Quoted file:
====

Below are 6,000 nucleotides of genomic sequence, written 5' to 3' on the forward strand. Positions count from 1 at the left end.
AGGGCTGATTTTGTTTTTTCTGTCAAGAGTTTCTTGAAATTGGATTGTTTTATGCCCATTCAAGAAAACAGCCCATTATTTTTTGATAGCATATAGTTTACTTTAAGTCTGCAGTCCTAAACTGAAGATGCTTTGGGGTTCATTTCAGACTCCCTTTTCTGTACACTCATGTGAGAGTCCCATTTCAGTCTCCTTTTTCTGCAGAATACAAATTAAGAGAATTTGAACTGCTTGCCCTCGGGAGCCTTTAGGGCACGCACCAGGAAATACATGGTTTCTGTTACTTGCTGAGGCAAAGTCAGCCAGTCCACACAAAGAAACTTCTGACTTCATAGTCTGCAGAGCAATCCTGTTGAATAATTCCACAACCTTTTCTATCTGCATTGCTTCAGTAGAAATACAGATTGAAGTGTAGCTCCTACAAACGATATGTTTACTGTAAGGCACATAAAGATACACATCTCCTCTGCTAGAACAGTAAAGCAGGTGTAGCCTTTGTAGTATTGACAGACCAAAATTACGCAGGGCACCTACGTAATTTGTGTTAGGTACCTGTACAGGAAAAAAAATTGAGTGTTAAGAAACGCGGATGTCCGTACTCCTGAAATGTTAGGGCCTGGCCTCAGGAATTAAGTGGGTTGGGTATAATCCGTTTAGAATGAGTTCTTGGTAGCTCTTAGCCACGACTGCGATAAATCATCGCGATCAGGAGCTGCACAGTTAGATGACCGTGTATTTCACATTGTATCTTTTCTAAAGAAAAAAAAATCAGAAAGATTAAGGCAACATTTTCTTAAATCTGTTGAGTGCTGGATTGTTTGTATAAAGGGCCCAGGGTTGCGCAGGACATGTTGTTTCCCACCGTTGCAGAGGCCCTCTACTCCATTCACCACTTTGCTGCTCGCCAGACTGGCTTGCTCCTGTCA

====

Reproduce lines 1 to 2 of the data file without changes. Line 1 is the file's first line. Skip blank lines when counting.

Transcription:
Below are 6,000 nucleotides of genomic sequence, written 5' to 3' on the forward strand. Positions count from 1 at the left end.
AGGGCTGATTTTGTTTTTTCTGTCAAGAGTTTCTTGAAATTGGATTGTTTTATGCCCATTCAAGAAAACAGCCCATTATTTTTTGATAGCATATAGTTTACTTTAAGTCTGCAGTCCTAAACTGAAGATGCTTTGGGGTTCATTTCAGACTCCCTTTTCTGTACACTCATGTGAGAGTCCCATTTCAGTCTCCTTTTTCTGCAGAATACAAATTAAGAGAATTTGAACTGCTTGCCCTCGGGAGCCTTTAGGGCACGCACCAGGAAATACATGGTTTCTGTTACTTGCTGAGGCAAAGTCAGCCAGTCCACACAAAGAAACTTCTGACTTCATAGTCTGCAGAGCAATCCTGTTGAATAATTCCACAACCTTTTCTATCTGCATTGCTTCAGTAGAAATACAGATTGAAGTGTAGCTCCTACAAACGATATGTTTACTGTAAGGCACATAAAGATACACATCTCCTCTGCTAGAACAGTAAAGCAGGTGTAGCCTTTGTAGTATTGACAGACCAAAATTACGCAGGGCACCTACGTAATTTGTGTTAGGTACCTGTACAGGAAAAAAAATTGAGTGTTAAGAAACGCGGATGTCCGTACTCCTGAAATGTTAGGGCCTGGCCTCAGGAATTAAGTGGGTTGGGTATAATCCGTTTAGAATGAGTTCTTGGTAGCTCTTAGCCACGACTGCGATAAATCATCGCGATCAGGAGCTGCACAGTTAGATGACCGTGTATTTCACATTGTATCTTTTCTAAAGAAAAAAAAATCAGAAAGATTAAGGCAACATTTTCTTAAATCTGTTGAGTGCTGGATTGTTTGTATAAAGGGCCCAGGGTTGCGCAGGACATGTTGTTTCCCACCGTTGCAGAGGCCCTCTACTCCATTCACCACTTTGCTGCTCGCCAGACTGGCTTGCTCCTGTCA